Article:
Study finds that germline-encoded specificities cannot always predict the trajectory of B-cell responses

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In a recent study published in the journal PLOS Pathogens, researchers used computational simulations and experiments with murine models to investigate how genetic variations encoded in the germline impact B-cell responses and understand variations in individual responses to vaccines and infections.

Germline-encoded specificities and the predictability of the B cell response
Study: Germline-encoded specificities and the predictability of the B cell response. Image Credit: Kateryna Kon/Shutterstock.com

Background

Although the evolution of the immunoglobulin genes that encode B-cell receptors, which are secreted antibody precursors, has occurred over millions of years, these genes also undergo recombination within an individual’s lifetime to give rise to a diversity of naive B cells that can bind to a wide range of antigens.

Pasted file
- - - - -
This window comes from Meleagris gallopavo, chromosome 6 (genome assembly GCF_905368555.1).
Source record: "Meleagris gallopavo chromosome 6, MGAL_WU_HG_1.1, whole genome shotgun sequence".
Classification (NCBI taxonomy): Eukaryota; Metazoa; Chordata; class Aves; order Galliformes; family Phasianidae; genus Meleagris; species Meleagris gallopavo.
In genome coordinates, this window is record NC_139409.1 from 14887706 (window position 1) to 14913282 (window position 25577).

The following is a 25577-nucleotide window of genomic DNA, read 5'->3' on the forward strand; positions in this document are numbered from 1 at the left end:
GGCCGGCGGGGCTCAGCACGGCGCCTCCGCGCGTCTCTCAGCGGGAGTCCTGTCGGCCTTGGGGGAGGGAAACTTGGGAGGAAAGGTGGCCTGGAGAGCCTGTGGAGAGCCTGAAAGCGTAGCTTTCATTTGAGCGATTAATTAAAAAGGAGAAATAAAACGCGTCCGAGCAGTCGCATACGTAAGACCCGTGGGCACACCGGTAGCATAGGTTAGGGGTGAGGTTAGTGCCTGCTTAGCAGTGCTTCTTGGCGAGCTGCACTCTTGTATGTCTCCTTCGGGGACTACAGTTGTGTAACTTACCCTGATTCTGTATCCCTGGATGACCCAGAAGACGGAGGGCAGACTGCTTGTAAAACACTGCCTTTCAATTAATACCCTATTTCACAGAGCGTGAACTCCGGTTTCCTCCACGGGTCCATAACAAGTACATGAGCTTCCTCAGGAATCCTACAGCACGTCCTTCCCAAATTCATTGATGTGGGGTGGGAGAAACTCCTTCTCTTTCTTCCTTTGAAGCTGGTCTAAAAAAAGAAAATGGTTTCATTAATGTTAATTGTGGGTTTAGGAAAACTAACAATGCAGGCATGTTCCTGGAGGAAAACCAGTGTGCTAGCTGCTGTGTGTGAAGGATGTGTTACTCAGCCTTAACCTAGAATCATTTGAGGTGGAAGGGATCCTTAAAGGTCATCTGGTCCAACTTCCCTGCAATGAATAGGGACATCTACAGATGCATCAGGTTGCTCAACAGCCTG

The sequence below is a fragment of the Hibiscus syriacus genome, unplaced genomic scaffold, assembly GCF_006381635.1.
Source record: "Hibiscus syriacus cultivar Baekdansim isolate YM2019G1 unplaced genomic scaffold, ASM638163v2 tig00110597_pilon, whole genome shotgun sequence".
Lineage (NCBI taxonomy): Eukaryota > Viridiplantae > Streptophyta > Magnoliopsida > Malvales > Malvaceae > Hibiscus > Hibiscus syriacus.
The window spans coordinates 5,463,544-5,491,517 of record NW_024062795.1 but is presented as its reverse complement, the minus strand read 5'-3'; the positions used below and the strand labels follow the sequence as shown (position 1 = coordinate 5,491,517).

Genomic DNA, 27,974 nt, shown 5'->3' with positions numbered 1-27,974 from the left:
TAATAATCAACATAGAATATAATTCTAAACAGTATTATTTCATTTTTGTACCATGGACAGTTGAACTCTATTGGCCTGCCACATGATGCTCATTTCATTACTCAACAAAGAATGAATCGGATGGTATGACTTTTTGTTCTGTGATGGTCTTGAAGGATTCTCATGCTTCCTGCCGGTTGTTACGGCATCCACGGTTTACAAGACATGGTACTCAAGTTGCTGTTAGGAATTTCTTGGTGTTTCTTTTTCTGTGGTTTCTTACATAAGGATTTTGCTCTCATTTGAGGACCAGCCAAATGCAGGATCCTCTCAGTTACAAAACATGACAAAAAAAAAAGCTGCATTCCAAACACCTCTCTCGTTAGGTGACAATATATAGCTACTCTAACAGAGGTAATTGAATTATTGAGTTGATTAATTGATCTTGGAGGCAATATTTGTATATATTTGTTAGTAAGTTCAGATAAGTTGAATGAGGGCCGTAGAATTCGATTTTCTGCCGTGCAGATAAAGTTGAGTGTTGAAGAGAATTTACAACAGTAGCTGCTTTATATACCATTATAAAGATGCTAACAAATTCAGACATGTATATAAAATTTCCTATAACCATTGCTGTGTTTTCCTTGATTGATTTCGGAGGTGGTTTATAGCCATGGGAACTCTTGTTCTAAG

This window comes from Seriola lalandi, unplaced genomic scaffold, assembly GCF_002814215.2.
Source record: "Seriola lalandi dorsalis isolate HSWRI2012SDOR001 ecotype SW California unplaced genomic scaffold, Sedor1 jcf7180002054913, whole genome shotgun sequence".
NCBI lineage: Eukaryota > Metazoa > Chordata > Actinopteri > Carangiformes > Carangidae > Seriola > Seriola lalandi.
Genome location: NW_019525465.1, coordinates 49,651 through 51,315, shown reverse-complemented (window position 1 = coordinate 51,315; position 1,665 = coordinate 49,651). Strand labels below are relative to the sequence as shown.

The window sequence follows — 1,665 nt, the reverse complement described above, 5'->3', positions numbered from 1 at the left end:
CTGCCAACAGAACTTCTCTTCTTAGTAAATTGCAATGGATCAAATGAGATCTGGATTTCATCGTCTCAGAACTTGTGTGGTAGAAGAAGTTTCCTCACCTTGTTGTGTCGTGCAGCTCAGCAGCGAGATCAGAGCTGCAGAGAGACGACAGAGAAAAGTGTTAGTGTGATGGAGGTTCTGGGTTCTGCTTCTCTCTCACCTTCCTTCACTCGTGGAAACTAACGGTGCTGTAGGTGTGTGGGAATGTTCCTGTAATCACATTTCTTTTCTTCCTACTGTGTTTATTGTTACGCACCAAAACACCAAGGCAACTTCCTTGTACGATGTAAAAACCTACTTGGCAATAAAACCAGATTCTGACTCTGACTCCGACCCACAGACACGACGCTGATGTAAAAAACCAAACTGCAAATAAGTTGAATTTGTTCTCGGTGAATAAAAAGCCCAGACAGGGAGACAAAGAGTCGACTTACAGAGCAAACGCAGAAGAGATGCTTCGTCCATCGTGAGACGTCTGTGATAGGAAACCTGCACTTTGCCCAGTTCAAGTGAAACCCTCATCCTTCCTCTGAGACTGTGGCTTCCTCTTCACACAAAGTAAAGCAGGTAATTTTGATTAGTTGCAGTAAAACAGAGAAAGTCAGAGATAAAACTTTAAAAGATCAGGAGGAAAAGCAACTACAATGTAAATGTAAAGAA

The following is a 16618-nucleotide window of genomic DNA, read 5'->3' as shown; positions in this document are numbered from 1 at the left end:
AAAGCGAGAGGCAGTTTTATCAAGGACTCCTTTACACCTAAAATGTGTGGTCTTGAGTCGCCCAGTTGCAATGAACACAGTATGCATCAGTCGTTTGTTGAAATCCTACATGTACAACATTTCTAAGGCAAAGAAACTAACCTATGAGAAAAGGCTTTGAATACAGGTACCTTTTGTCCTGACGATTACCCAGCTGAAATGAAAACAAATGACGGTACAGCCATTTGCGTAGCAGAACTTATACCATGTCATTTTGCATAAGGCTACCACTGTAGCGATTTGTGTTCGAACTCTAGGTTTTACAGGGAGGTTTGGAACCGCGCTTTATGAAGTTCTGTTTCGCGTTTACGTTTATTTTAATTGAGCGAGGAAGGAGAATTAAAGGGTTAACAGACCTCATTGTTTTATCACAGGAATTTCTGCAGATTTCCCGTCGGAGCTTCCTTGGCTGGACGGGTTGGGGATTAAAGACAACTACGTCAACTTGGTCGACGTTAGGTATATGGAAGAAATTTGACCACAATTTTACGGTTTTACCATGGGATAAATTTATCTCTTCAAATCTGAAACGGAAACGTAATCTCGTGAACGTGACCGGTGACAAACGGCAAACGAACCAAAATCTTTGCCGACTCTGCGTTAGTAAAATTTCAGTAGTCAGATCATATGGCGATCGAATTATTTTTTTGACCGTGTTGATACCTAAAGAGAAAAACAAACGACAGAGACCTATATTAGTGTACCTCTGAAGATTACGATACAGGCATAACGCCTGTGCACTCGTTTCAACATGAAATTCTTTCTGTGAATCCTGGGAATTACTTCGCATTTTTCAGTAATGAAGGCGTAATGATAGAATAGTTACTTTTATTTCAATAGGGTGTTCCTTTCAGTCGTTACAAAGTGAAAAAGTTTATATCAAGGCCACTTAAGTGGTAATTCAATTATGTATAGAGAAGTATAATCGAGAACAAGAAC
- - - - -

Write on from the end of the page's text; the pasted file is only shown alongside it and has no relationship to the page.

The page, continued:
The expanded lineage of B cells that originates from this diverse repertoire subsequently undergo affinity maturation, where they gain somatic mutations that improve their ability to bind to a specific antigen. The protective range and abilities of these affinity-matured B cells are determined by the antigen sites they target, as well as the lineage sizes.

The sequence of amino acids in the B-cell receptor region determines the affinity of the B-cell receptor for an antigen, and is therefore, dependent on the germline recombination of the genes that code for immunoglobulins, and the somatic mutations that occur in these genes within the lifetime of an individual.